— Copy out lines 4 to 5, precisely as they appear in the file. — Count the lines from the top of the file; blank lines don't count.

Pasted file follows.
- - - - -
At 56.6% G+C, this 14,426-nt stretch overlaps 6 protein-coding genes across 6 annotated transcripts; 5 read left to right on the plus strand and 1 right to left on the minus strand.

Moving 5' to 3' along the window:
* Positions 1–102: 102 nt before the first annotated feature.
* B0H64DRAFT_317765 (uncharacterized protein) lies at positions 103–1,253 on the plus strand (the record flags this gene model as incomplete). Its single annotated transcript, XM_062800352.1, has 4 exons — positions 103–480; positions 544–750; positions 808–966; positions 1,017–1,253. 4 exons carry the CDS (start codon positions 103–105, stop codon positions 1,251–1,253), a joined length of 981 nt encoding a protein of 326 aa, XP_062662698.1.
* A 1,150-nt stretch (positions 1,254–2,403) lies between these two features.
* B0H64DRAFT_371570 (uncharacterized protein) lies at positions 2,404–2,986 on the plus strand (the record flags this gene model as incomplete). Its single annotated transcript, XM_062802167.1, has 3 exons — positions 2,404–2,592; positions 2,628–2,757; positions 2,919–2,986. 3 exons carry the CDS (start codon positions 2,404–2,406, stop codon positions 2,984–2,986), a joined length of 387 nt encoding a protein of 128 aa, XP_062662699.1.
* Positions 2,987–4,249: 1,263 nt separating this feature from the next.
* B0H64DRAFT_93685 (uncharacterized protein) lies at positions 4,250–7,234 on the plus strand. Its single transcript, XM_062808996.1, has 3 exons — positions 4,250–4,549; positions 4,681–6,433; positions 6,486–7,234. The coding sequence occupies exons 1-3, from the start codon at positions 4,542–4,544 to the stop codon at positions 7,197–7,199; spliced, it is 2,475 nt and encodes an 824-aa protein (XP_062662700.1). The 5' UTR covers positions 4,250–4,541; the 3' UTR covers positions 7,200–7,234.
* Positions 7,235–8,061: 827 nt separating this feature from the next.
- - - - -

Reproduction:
* B0H64DRAFT_317765 (uncharacterized protein) lies at positions 103–1,253 on the plus strand (the record flags this gene model as incomplete). Its single annotated transcript, XM_062800352.1, has 4 exons — positions 103–480; positions 544–750; positions 808–966; positions 1,017–1,253. 4 exons carry the CDS (start codon positions 103–105, stop codon positions 1,251–1,253), a joined length of 981 nt encoding a protein of 326 aa, XP_062662698.1.
* A 1,150-nt stretch (positions 1,254–2,403) lies between these two features.